Growing need in manufacturing - Larger skilled workforce urged by TMA director

The director of the Tennessee Manufacturing Association said Tuesday that Bradley County is in the top tier of counties when it comes to manufacturing, while emphasizing the need for workforce development.

Denise Rice was the keynote speaker for the Cleveland/Bradley Chamber of Commerce's annual Industry Appreciation Luncheon Tuesday afternoon held at the Cleveland Country Club.

"I feel like I am home," Rice said.

Rice said 75 percent of U.S. manufacturers are experiencing a moderate to severe shortage of workers, and 93 percent are predicting future talent shortages.

Read the full article here>> 

Manufacturing wants Corker's budget vote

“The truth of the matter is our current tax code lets other countries win. … It’s about jobs, it’s about paychecks, it’s about higher standards of living,” Timmons told reporters.

But Washington, D.C.-based Center on Budget and Policy Priorities said repatriated cash from overseas wouldn’t likely boost private investment.

Jackson said manufacturing employs about 340,000 people in Tennessee.

“This is a great opportunity for Tennessee,” Jackson said of the budget resolution vote. “Manufacturing is a tremendous economic driver for us. … A healthy manufacturing economy benefits the state.”

Read more>>

Williamson County school children attend Manufacturing Day event, tour local business plants

A group of 40 Fairview Middle School students congregated inside the Horn USA plant on Friday as part of an event to celebrate Manufacturing Day.

A total of 180 students from Page High School, Fairview middle and high schools and Summit High School participated in the event hosted by the Williamson County, Inc. Chamber of Commerce.

Manufacturing Day, according to the official website, occurs on Oct. 6 and is meant to celebrate modern manufacturing and to inspire the next generation of manufacturers.

Read more here>>

Baby Boomers leaving Tennessee's factories with a huge skills gap

NASHVILLE, Tenn. (WMOT)  --  Tennessee’s skilled labor gap is bad now, and about to get a whole lot worse.

The Tennessee Manufacturers Association says there are currently about 5,000 manufacturers in the state employing more than 141,000 workers.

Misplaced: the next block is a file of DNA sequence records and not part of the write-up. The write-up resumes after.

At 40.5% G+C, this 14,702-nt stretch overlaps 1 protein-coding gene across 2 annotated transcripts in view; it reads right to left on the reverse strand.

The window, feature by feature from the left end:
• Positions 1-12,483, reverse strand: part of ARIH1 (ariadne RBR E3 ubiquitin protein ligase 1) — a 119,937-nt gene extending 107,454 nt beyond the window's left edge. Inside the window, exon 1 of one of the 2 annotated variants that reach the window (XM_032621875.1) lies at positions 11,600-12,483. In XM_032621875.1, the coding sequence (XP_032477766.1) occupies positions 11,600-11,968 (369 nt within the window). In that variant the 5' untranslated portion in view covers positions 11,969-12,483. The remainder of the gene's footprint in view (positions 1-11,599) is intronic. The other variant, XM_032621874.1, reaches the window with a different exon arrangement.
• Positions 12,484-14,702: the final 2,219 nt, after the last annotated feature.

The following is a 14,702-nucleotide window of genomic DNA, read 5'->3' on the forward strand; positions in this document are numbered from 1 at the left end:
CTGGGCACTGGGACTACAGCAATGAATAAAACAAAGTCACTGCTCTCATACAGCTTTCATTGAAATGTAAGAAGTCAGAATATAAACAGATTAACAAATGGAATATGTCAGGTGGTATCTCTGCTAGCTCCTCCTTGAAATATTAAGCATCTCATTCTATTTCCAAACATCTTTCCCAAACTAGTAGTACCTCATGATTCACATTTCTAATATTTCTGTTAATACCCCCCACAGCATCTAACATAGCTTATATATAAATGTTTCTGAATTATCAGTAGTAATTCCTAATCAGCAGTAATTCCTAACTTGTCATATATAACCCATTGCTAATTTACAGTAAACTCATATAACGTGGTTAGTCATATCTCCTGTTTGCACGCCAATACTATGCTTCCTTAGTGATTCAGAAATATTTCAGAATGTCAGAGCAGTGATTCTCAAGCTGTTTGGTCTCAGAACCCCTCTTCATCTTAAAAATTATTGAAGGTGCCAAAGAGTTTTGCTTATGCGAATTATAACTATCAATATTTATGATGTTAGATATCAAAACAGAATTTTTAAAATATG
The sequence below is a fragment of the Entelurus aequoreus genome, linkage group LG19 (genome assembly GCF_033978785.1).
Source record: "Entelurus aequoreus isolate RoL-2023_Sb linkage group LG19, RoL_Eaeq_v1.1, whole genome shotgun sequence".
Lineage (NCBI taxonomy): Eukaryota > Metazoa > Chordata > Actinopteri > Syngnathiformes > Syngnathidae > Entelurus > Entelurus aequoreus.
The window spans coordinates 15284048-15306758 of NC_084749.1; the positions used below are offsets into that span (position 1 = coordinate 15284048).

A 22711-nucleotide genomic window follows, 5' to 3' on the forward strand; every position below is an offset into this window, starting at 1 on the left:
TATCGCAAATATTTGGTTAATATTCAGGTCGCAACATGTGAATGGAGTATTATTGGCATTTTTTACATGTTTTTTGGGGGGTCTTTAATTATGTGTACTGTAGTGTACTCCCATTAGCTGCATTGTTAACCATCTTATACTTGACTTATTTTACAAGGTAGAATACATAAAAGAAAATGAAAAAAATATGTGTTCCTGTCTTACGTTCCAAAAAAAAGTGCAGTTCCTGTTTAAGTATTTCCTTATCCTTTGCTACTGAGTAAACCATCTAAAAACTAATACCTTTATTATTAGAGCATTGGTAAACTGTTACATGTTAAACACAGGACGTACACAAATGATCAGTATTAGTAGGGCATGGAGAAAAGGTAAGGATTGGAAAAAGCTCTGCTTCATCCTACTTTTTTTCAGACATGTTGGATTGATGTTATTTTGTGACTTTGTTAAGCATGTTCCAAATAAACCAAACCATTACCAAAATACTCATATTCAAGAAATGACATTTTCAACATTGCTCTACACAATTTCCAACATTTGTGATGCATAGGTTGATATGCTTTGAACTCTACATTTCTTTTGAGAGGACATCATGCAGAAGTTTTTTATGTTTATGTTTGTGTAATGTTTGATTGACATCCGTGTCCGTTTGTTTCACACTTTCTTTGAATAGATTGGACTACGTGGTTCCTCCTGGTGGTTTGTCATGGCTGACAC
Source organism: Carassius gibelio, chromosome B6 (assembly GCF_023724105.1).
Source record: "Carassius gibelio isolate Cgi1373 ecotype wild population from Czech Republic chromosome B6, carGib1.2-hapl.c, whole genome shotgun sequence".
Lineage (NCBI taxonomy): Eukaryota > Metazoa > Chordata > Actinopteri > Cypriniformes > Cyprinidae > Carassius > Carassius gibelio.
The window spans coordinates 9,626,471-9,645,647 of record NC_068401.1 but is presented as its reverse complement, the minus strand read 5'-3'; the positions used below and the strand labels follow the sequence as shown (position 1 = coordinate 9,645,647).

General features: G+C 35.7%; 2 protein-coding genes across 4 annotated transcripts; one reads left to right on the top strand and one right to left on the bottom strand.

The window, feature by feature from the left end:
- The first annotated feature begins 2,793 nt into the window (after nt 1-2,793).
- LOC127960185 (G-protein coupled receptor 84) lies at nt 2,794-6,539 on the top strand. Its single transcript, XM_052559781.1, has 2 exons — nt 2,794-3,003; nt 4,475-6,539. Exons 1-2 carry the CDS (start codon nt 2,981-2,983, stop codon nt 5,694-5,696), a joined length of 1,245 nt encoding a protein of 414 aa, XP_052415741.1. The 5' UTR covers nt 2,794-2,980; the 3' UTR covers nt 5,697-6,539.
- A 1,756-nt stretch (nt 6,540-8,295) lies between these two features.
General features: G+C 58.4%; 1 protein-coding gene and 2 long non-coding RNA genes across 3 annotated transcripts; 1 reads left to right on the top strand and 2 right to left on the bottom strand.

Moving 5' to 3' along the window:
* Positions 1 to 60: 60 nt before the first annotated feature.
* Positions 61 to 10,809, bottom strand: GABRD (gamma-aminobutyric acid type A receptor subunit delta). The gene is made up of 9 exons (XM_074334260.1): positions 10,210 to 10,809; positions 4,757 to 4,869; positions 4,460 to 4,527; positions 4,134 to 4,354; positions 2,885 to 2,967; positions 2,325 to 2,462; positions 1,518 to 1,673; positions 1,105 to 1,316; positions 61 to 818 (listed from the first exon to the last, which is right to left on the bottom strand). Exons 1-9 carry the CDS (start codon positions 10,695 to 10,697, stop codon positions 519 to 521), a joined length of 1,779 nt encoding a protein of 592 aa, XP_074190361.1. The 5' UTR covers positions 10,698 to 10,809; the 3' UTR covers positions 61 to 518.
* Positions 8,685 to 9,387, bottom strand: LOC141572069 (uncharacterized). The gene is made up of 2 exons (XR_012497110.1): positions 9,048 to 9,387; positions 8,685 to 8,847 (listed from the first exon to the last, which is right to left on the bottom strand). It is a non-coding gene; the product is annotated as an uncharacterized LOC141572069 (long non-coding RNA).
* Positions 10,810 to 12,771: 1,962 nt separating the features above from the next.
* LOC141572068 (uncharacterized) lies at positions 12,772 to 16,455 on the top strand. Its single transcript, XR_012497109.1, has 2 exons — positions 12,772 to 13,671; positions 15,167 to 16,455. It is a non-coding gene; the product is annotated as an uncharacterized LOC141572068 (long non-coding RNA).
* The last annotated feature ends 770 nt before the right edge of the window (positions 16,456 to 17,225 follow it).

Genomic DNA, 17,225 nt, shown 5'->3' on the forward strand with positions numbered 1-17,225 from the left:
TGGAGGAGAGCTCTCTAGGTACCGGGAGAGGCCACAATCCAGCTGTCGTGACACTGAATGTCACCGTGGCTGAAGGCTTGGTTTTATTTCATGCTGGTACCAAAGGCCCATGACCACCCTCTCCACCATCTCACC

Association Director Denise Rice says she’s just finished visiting with many of those companies during a statewide tour, and everywhere she went the number one complaint was the lack of qualified employees.

To make matters worse, over the next few years factory owners will lose some 75,000 additional employees as the baby boom generation retires.

Read more here>>

Filling jobs toughest task for Tennessee manufacturers

With one of every four factory workers retiring in the next decade, Tennessee manufacturers say their biggest worry is getting enough qualified workers for the future for increasingly technology-based factories, even with an average manufacturing wage in the state of $66,000.

Despite the labor challenge, however, manufacturers are more optimistic since Donald Trump was elected president and the state revamped its tax system this year.

Read more here>> 

Chattanooga manufacturing group picks new CEO

Denise Rice, who directs the Tennessee Manufacturers Association based in Nashville as part of the Tennessee Chamber of Commerce and Industry, said Chattanooga has deep manufacturing roots and the Tennessee Manufacturers Association will work with King and CRMA in their regional approach.

Tennessee manufacturers 'anticipate a labor gap'

“It’s probably no surprise to anybody that workforce is the No. 1 concern that came out of our survey,” Tennessee Manufacturers Association (TMA) Director Denise Rice recently told a Kingsport Chamber of Commerce roundtable discussion. “We anticipate a labor gap. … every plant tour I go to, this is the No. 1 issue.”

Arconic Funding Global Manufacturing Education

The manufacturer of lightweight metals, through its foundation’s Advanced Manufacturing Education Grant Program, will provide funding over the next two years to academic and training institutions in the U.S., Germany, Hungary, and the United Kingdom aim to educate 375 students through these grant programs.

WestRock to Buy Five Manufacturing Plants for $192M

WestRock will acquire five corrugated converting facilities in Ohio, Pennsylvania, and Louisiana from U.S. Corrugated, through which it provides a comprehensive suite of products and services to customers in a variety of end markets, including food & beverage, pharmaceuticals and consumer electronics. WestRock will not acquire U.S. Corrugated’s facilities in California, Georgia, and in Ashland, Ohio, nor its affiliates in New Jersey and Tennessee.

Manufacturers Rolling Up Their Sleeves to Work with Trump Administration, Congress to Strengthen NAFTA

Manufacturers are rolling up their sleeves to identify ways to modernize the 23-year-old NAFTA so the United States can be competitive in today’s global economy. The jobs of 2 million American manufacturing workers depend on trade with Canada and Mexico today. It’s most important that we protect those jobs and use this opportunity to create more.